Irony allows me to care deeply and profoundly about this life while, at the same time, to know that what I believe now, what I think now, what's happening now will give way to Heraclitus' river.  Such is life: it is not geometric. It is a calculus, four dimensional (at least, at least). Time — that is, change — is a condition of the everyday. And it is indifferent to the everyday.

So when I speak to other people, I speak with an ironic assumption. I opine, often emphatically. And, in the same breath, I could care less for my opinions — without diminishing the vehemence of said opinions. And this, in turn, is what I want — what I demand — from others: that whatever they may think or feel or believe, they are not so tethered to the everyday that they don't see the cosmos swirling about them.

This of course makes for some awkward social encounters. People really love their beliefs! And my ironic teasing and poking has a tendency to, uh, irritate. As does my ardent rejection of this or that — goofy cocktails, the will to travel, liberal righteousness — all of which I might reject but I don't insist that you reject them, too. Why? Because I'm not tethered to any of this nonsense.

Irony lets us negotiate an ever diverse social body. Rather than all being tethered to our own private ideologies (which, more often than not, are anything but private), we all affirm that each of us enjoys his beliefs and understands that none of them are relevant.

Except, of course, a belief in irony. 


what the Tee Vee taught said...

I thought this a beautiful disquisition.

To seethe in the cosmos is to acknowledge and welcome a lack of control. When a mantra of control = success develops, irony goes out the window. Perhaps living in what McLuhan characterized as a visual, rather than acoustic space contributes.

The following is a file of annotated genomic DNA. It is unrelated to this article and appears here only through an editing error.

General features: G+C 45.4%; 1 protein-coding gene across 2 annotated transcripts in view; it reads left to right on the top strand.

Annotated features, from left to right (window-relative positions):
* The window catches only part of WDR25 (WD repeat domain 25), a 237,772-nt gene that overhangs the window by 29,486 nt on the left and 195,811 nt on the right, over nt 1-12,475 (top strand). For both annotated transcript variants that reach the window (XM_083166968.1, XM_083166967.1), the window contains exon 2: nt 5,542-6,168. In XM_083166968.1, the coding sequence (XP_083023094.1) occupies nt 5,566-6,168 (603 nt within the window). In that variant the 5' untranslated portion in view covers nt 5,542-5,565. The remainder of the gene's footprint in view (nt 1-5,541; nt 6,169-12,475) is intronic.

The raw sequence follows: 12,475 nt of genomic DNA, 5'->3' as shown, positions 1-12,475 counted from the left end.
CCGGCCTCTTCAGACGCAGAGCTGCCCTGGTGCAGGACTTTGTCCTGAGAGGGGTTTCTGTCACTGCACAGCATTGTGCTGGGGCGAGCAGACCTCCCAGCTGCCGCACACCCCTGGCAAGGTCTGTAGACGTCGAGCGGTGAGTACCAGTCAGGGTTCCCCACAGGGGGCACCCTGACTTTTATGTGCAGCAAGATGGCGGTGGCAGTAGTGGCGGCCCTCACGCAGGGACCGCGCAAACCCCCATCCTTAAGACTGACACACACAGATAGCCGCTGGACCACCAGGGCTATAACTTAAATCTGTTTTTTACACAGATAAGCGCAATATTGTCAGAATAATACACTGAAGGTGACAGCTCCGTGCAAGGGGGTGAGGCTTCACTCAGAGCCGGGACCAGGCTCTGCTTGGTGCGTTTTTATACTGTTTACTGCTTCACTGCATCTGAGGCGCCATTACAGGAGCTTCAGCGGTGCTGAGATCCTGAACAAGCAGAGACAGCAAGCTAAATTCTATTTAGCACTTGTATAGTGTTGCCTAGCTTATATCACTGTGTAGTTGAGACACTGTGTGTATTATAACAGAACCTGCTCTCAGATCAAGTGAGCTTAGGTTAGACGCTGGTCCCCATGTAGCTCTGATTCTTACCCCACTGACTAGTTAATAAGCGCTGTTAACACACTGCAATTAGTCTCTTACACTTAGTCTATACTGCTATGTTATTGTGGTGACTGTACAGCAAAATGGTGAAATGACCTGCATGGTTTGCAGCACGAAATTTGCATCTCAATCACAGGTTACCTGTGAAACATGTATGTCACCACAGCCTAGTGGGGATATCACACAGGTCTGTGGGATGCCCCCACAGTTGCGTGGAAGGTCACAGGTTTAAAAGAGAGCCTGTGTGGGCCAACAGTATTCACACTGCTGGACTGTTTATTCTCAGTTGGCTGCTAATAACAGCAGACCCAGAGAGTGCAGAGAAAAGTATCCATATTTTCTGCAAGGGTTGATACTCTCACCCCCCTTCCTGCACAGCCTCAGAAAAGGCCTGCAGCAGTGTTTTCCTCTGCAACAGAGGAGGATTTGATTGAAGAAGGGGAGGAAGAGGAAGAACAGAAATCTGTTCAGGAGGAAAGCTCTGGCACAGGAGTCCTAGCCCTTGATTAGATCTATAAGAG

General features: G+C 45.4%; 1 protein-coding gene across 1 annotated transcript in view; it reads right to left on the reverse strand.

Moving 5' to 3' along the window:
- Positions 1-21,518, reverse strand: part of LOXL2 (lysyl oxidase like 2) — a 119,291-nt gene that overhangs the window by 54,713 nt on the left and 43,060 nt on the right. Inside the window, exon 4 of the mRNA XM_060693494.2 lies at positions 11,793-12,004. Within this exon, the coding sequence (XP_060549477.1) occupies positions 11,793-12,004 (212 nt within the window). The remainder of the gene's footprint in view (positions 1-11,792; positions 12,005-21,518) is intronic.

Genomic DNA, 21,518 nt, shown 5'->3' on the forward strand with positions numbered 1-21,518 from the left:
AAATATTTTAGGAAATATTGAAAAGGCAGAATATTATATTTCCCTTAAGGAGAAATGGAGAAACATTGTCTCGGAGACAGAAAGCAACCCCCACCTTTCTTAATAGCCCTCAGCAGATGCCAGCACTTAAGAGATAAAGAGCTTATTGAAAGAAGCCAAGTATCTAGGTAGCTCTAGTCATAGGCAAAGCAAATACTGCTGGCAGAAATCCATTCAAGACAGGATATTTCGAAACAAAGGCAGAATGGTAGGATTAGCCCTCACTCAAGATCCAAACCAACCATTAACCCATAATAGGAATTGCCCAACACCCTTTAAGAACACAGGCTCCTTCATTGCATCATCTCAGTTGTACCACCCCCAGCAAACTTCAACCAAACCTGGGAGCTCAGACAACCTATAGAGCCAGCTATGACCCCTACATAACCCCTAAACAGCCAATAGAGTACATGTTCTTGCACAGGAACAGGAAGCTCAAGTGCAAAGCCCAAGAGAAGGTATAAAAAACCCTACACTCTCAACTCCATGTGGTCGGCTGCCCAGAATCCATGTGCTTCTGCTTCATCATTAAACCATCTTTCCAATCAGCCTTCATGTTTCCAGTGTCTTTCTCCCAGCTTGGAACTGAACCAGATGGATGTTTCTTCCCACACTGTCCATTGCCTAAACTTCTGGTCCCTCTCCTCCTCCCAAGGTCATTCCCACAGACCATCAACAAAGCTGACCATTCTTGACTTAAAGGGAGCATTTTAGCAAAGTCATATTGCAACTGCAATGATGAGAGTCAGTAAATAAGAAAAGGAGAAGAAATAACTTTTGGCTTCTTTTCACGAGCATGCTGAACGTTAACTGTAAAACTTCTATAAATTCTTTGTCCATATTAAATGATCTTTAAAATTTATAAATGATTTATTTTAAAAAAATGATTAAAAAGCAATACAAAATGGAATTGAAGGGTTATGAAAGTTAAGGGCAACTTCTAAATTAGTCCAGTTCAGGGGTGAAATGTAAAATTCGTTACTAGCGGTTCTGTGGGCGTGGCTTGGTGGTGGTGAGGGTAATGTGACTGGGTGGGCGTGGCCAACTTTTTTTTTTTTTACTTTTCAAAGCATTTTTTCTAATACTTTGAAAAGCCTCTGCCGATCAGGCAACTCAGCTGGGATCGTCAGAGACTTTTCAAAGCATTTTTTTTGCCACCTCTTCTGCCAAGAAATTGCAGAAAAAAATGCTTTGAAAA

An un-all-knowing glance to the stars, particularly after the finite world takes a dump on you, is more soothing than anything Pfizer can pump out.

Daniel Coffeen said...

Yes yes yes. I had a hard time focusing this piece as there's so much more to say — about control and lack thereof (the fears and pleasures of being out of control); the ways we try to harness, limit, and define the infinite; language; the social — why, there's a book or two here.

And: a glance at the stars has saved me more times than I care to express here.

αλήθεια said...

According to Fear and Trembling though, Irony and Humor still circulate within the domain of the infinite resignation; Irony, in other words, fails to reach the paradoxical movement of faith, in which one gains the finite by means of one's faith in the absurd. Kierkegaard says it more eloquently than I do. He says, "Irony and Humor reflect also upon themselves, and therefore belong within the sphere of the infinite resignation, their elasticity is due to the fact that the individual is incommensurable with reality."
It is kind of difficult for me to understand Kierkegaard's explanation of the knight of faith and his internal movements. He gives an example of a young man who, in order to become a knight of faith, must let go his worldly love for the princess and then get her back by means of Eternal love (perhaps the love of God). I'm still not sure what he means by that, and this is precisely why I don't understand Kierkegaard's stance towards the paradoxical and the internal leap of faith.

Daniel Coffeen said...

Yes yes but within infinite resignation, irony plays the same role: a way of negotiating the discrepancy, the distance, between the finite and the infinite.

As for the young man in love, he must move past his worldly love — love that's finite: she's pretty, she's a good wife, she makes me feel good, she fits well with me, etc and discover an infinite love that is not as much beyond the finite as it supersedes it.

Of course, Kierkegaard was a totally wracked with guilt and angst when it cam it love so I'm not sure I'd totally take his word on the subject.

And: I think he readily conflates humor and irony when I believe there is an important distinction between the two. Irony moves between surface and depth; humor folds the surface in surprising ways — it creates and eradicates distance through juxtaposition.